Ultimately, a completely decentralized system offers total ownership. In some ways, it’s about self-reliance in a time of digital dependence. Maybe during the rise of artificial intelligence, this becomes even more important.
Of course, this ideal of frictionless movement of financial and information resources does have its potential downsides — easily moving money across jurisdictions and around the world helps criminals as much as it helps small businesses, or far-flung families, or people who just want to be able to store their own assets as the banking sector goes through a historic meltdown.
And in the last few months there have been a number of reports, both from the crypto industry (here’s a recap of a crypto crime in 2023 report) and from the federal government examining how decentralized finance tools particularly are used by criminal to launder money, conduct scams, and generally avoid the existing financial safety guardrails.
DeFi is in the spotlight because there is an uptick in criminal activity on its growing universe of apps and services. There is an uptick of criminal activity because there has been an explosion of growth in the DeFi sector.
One of the offshoots of that explosive growth in overall usage is the number of analytics and data services that allow DeFi users to query on-chain information and see what is happening in almost real-time. The proliferation of easy-to-use data analytics services gives an overall better picture of what is happening “on-chain.”
And it turns out there are a lot of scams, digital heists, and old-fashioned money laundering taking place on-chain. It’s not to say that this is a dominate use of DeFi. In fact, by comparison, it’s a relatively small portion of the overall market. And it’s not to say that there is anything particularly novel about on-chain financial crime.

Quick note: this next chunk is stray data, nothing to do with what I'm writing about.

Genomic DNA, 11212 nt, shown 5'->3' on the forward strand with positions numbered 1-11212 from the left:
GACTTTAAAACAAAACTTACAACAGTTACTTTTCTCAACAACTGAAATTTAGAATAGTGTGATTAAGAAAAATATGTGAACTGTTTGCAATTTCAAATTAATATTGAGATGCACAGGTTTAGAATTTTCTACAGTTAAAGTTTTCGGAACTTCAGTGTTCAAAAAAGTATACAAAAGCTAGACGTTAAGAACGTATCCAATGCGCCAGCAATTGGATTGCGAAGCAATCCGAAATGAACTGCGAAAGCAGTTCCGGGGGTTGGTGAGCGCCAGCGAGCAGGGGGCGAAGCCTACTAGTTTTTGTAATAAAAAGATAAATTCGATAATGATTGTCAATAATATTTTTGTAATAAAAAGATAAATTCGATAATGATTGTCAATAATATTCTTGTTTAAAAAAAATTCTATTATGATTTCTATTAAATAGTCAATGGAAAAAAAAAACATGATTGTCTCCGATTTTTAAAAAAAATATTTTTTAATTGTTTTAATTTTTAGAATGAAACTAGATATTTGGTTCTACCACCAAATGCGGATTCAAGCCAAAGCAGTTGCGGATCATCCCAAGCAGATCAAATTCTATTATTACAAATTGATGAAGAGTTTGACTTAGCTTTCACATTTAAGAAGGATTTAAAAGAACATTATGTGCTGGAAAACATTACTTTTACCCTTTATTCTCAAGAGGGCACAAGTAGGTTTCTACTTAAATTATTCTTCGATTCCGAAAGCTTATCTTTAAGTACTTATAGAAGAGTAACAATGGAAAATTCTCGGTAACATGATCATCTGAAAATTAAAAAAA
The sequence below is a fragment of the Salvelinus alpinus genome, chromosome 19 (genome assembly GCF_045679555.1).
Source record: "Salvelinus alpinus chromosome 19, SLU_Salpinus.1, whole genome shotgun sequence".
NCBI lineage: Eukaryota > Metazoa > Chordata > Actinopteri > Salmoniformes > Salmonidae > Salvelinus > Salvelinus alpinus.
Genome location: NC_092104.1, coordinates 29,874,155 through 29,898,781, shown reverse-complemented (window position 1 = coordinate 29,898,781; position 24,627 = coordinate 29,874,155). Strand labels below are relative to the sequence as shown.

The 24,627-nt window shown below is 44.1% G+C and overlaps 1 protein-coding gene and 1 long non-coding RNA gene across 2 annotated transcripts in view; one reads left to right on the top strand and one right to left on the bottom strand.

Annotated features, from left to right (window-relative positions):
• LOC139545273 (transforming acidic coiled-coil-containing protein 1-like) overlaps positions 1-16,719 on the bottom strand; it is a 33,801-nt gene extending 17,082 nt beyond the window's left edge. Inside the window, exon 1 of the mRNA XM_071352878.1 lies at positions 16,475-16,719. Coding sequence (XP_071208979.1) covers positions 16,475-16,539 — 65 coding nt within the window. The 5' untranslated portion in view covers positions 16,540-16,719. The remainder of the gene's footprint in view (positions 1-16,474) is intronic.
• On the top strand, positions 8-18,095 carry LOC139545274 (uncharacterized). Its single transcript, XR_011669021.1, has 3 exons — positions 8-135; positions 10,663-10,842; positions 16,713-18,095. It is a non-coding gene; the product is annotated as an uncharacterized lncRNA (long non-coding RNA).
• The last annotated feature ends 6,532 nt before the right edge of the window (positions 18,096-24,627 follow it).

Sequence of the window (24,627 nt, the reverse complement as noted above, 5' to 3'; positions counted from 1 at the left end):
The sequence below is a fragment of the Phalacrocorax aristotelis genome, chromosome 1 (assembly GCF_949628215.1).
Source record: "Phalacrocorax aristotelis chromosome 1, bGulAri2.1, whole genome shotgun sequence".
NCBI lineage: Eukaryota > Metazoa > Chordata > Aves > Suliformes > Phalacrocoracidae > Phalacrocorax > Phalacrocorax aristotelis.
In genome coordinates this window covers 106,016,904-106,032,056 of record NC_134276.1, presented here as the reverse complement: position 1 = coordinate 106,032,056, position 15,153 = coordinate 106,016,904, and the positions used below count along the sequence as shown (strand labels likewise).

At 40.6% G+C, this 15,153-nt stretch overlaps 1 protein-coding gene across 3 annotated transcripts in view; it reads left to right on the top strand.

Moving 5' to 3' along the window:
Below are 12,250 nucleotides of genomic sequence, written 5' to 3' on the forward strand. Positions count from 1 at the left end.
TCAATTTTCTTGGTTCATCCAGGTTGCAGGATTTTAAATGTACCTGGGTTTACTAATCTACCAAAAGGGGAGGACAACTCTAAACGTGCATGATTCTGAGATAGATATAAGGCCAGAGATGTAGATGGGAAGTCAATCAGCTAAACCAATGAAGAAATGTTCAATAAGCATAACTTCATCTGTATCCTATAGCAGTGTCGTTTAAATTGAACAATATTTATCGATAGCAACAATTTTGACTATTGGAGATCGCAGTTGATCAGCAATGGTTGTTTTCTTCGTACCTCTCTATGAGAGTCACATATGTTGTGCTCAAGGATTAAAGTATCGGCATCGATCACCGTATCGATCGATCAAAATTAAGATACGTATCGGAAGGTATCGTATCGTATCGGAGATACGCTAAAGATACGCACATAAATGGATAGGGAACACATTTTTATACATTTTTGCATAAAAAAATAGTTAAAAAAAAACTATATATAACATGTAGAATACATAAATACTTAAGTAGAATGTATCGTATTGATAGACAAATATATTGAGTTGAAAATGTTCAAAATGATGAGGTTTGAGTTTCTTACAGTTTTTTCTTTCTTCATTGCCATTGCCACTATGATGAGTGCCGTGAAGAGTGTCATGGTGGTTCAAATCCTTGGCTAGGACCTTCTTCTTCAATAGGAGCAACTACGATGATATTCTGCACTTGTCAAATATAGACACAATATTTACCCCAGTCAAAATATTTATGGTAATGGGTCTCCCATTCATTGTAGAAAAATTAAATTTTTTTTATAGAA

In fact, most criminals probably still prefer to get paid in cash, and to launder money in cash. It’s easier to hide because there’s no trail. After all, there aren’t a whole lot of analytics companies making easy to digest dashboards about how each $100 bill is moving. And, while DeFi has a promising future, it is still dwarfed by the hard to trace dollar-backed system. As of 2022 there was 18.5 billion $100 bills in circulation around the world (the number continues to increase — it was half that amount in 2013).
The Treasury Department’s report even says as much, “this risk assessment recognizes that most money laundering, terrorist financing, and proliferation financing by volume and value of transactions occurs in fiat currency or otherwise outside the virtual asset ecosystem via more traditional methods.”
Nevertheless, one of the advantages of DeFi is the sense of transparency. What’s fascinating about the state of DeFi right now is that we can watch how money moves.
And it’s in the movement — or through the transparency of the the underlying public blockchain technology — that a real definition of decentralized will emerge.
Ultimately, the picture will start to show that decentralized apps and services that ultimately rely on traditional web2, centralized tech will run into regulatory and technical challenges, while apps and services that are built on the crypto primitives of permissionless access and private key management will be successful — and ultimately easier to understand.